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Next-Generation Call Center Terminology: Six Must-Know Terms

The contact center landscape is continuously changing. Consumer 2.0 dictates that agents must be more informed than ever before to not only meet, but exceed customer expectations. Traditionally, call center agents were expected to answer the phone, provide courteous customer service and end the call with a hopefully satisfied customer. However, agents are now required to work across multiple channels and essentially become experts.

Today’s agents not only provide customer service, they cross sell, up‐sell, resolve complex issues, reinforce the organization’s brand. And although voice still remains a primary channel for call centers, agents also respond to emails, live chats and other virtual inquiries via social media channels. They’re in and out of multiple systems to process orders, review their knowledge base, read emails or complete e-learning courses. The required off-phone activities to help agents meet the needs of the demanding consumer have increased significantly.

Just as the new role of agents is changing, so does the way call center professionals discuss operations.  Since improving the overall customer experience is now more dependent upon interactions with agents, managing agents’ time becomes even more critical to ensure they have the time to improve skills and stay up to date. Idle time becomes an essential component of this equation, along with six additional terms that you should know.

The following terms reflect the time and tasks involved in building next-generation call centers.

Active Wait Time: Collective increments of idle time (as small as 30 second pockets) from several agents that are aggregated and delivered in larger, more usable blocks of time to a predetermined group(s) of agents to complete tasks, assignments or other shrinkage activities in an Activity Queue.

Activity Queue: A personalized to‐do list for an individual agent created and prioritized by call center management and/or business rules and designated for completion during Active Wait Time. Queues are usually comprised of activities such as coaching, training, e-learning, agent break time, huddle time or one-on-one meetings.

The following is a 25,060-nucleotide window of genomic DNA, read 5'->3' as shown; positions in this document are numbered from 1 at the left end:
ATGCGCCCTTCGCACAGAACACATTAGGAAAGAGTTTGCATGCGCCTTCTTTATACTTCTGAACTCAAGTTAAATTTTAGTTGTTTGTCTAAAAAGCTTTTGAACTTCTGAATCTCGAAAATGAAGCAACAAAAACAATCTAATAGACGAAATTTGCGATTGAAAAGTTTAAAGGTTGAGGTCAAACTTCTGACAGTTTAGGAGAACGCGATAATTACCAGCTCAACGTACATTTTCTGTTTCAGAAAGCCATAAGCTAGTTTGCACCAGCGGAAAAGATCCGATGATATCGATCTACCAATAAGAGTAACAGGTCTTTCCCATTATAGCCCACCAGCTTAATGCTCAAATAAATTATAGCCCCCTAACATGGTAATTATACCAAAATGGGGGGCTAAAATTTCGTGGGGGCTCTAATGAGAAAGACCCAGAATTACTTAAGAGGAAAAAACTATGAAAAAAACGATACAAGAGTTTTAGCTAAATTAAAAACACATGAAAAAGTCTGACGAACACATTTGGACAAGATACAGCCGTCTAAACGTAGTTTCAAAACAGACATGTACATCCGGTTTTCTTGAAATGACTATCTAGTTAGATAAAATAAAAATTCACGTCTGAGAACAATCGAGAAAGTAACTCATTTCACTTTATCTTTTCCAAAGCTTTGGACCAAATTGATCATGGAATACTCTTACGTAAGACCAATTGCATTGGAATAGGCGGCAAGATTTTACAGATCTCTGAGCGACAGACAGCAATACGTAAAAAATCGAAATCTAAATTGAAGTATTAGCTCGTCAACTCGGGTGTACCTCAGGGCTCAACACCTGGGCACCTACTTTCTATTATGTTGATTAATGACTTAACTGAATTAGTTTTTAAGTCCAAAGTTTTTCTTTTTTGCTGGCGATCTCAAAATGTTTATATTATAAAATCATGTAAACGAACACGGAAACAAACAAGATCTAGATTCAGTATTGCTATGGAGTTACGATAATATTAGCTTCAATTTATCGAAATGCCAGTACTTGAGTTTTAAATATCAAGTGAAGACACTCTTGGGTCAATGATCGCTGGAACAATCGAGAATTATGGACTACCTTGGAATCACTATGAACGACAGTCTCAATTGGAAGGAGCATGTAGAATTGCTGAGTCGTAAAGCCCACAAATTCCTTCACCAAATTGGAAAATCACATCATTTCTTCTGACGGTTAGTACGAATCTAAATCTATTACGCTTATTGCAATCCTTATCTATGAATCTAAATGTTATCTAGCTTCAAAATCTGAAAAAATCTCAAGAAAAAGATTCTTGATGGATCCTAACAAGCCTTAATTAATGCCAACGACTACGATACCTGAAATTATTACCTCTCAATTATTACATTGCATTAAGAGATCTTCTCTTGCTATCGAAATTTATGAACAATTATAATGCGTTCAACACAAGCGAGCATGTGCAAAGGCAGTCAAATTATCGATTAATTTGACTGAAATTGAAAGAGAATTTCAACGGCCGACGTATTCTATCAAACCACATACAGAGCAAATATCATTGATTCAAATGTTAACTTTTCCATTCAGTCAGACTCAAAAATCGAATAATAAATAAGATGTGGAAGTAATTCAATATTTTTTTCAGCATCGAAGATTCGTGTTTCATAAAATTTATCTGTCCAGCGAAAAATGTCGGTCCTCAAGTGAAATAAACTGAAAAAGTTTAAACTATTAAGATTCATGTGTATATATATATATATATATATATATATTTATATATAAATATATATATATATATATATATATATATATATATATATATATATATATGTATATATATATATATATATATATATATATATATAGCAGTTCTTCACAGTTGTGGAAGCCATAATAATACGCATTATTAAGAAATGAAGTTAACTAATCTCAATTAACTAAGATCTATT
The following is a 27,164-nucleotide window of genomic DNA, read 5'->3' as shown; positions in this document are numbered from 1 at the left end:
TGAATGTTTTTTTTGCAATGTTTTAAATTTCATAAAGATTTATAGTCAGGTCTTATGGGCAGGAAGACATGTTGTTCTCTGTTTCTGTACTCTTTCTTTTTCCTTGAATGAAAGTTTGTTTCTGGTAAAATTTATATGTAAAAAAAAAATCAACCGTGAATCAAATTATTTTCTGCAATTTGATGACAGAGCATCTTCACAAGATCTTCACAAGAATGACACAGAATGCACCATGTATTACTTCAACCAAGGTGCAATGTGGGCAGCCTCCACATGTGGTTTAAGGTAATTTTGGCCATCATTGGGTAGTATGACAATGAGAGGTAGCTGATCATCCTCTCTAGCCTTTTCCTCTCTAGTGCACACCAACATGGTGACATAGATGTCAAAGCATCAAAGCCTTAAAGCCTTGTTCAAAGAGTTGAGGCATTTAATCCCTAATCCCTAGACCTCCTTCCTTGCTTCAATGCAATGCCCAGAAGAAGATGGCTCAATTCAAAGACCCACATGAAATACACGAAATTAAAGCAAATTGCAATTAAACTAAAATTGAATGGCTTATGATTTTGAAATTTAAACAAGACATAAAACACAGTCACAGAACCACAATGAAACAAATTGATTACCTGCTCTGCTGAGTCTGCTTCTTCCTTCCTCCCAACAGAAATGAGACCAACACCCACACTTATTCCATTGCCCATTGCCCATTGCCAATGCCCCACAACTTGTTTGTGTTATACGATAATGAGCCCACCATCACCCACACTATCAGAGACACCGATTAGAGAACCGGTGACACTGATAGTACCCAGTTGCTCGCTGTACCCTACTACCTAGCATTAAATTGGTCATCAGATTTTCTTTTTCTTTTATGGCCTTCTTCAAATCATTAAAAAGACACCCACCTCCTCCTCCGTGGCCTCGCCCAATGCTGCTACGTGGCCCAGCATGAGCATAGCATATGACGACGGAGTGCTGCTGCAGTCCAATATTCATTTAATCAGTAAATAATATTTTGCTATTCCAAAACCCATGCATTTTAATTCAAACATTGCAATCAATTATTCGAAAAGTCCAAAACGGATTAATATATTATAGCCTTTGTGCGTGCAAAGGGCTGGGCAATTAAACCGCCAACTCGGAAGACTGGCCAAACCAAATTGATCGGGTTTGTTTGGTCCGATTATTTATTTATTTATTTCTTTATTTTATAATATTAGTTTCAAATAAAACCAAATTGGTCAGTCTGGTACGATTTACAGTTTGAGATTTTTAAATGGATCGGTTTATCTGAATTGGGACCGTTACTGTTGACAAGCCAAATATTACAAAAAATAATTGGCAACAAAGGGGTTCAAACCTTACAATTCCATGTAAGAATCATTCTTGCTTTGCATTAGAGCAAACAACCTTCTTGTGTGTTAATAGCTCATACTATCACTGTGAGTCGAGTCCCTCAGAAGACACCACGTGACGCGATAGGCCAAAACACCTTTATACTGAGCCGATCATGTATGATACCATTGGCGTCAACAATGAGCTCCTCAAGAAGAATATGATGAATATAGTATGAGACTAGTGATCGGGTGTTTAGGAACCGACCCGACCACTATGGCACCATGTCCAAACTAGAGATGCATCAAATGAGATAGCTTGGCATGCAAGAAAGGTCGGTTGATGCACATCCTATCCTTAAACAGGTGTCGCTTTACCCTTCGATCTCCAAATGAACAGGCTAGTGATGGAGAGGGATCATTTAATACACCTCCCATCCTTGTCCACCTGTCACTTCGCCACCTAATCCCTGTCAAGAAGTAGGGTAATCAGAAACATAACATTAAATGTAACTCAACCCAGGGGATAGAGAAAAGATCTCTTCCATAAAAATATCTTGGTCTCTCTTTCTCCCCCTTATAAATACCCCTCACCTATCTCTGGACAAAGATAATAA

Agent Productivity: A percentage of time agents spend in two categories combined: active contact handling states and in Active Wait Time, completing tasks and assignments. This is the inverse of idle time. Agent Productivity can also be measured per agent/per minute/per hour.

Avoidable shrinkage: Shrinkage that can be controlled by management including training, team meetings, coaching, projects, paperwork, call research, knowledge base, email and call backs. On average, agents spend a third of their day completing these activities.

Primary Loss: Shrinkage that falls beyond management’s control – i.e. absenteeism, vacation, paid holidays, tardiness, breaks and lunch.

Secondary Loss: Shrinkage that can be controlled by management including training, team meetings, coaching, projects, paperwork, call research, knowledge base, email and call backs. On average, agents spend a third of their day on these avoidable shrinkage activities, which can be reduced by leveraging Active Wait technology.

 

About the author

Matt McConnell

Matt is chairman, president and CEO of Intradiem. Matt co-founded Intradiem in 1995 with a vision of helping companies increase the level of customer service they deliver by improving the performance of their agents. Today, Intradiem is a leader in its market with more than 300,000 call center agents around the world using Intradiem every day. Matt is the author of the book Customer Service at a Crossroads and holds 11 software patents. He graduated from the Georgia Institute of Technology in 1994 with a bachelor's degree in industrial and systems engineering.

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